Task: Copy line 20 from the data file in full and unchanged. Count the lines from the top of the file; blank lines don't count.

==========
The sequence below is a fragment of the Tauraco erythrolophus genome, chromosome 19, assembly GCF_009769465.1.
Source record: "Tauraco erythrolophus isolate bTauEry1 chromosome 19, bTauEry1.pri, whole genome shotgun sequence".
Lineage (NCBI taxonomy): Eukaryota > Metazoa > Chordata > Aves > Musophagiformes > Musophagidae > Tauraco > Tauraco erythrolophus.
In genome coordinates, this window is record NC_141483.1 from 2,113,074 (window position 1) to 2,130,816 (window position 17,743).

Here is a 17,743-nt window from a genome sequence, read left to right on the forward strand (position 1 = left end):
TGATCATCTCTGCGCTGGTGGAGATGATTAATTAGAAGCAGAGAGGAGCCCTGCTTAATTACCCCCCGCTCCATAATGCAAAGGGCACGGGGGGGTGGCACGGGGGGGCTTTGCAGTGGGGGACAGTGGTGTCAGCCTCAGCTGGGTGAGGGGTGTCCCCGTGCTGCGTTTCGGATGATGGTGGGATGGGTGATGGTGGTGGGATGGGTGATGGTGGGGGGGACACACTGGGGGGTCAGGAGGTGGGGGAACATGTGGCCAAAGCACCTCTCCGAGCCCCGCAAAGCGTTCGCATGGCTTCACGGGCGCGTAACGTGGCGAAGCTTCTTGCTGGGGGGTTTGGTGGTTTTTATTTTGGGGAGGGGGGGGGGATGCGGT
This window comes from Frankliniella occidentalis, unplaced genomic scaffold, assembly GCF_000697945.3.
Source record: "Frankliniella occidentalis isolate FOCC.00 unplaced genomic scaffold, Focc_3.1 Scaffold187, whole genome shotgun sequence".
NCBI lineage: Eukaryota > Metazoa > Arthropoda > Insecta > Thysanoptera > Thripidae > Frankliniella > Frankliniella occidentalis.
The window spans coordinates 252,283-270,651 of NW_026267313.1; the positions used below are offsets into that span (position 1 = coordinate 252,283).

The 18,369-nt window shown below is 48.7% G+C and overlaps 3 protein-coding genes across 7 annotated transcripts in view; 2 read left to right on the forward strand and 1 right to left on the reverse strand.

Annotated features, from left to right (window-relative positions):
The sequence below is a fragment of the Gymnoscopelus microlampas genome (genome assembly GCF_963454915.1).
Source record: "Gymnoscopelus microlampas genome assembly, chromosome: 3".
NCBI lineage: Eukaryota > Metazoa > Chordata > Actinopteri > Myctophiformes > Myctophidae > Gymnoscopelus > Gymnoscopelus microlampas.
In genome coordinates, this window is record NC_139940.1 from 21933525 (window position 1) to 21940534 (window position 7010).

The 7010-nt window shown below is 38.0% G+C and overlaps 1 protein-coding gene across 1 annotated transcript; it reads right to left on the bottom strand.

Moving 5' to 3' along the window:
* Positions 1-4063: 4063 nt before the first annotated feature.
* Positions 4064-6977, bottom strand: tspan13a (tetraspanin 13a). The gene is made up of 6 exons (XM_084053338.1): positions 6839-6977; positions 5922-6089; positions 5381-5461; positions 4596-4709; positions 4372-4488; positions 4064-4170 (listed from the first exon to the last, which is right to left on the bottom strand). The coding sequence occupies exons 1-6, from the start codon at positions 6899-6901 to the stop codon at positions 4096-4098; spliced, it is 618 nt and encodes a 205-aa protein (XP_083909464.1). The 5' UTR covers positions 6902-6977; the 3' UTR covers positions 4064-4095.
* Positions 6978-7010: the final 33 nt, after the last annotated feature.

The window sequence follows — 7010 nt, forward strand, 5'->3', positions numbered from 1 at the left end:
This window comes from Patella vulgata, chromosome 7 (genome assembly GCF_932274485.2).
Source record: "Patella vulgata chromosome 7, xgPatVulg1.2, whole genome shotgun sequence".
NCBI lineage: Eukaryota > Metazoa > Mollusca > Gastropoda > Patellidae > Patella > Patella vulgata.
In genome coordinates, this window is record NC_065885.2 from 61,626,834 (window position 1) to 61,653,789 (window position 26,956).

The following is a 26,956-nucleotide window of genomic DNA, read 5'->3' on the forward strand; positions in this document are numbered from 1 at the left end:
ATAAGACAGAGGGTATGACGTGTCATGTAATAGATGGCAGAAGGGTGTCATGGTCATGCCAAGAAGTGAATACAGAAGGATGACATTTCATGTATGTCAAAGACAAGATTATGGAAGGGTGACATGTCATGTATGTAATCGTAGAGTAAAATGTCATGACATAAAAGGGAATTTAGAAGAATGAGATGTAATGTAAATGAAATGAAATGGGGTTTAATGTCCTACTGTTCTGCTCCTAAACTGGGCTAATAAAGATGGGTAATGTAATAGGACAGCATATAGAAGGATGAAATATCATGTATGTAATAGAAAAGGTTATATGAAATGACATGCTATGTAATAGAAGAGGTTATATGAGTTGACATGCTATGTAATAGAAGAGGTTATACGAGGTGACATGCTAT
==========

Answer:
* Positions 4064-6977, bottom strand: tspan13a (tetraspanin 13a). The gene is made up of 6 exons (XM_084053338.1): positions 6839-6977; positions 5922-6089; positions 5381-5461; positions 4596-4709; positions 4372-4488; positions 4064-4170 (listed from the first exon to the last, which is right to left on the bottom strand). The coding sequence occupies exons 1-6, from the start codon at positions 6899-6901 to the stop codon at positions 4096-4098; spliced, it is 618 nt and encodes a 205-aa protein (XP_083909464.1). The 5' UTR covers positions 6902-6977; the 3' UTR covers positions 4064-4095.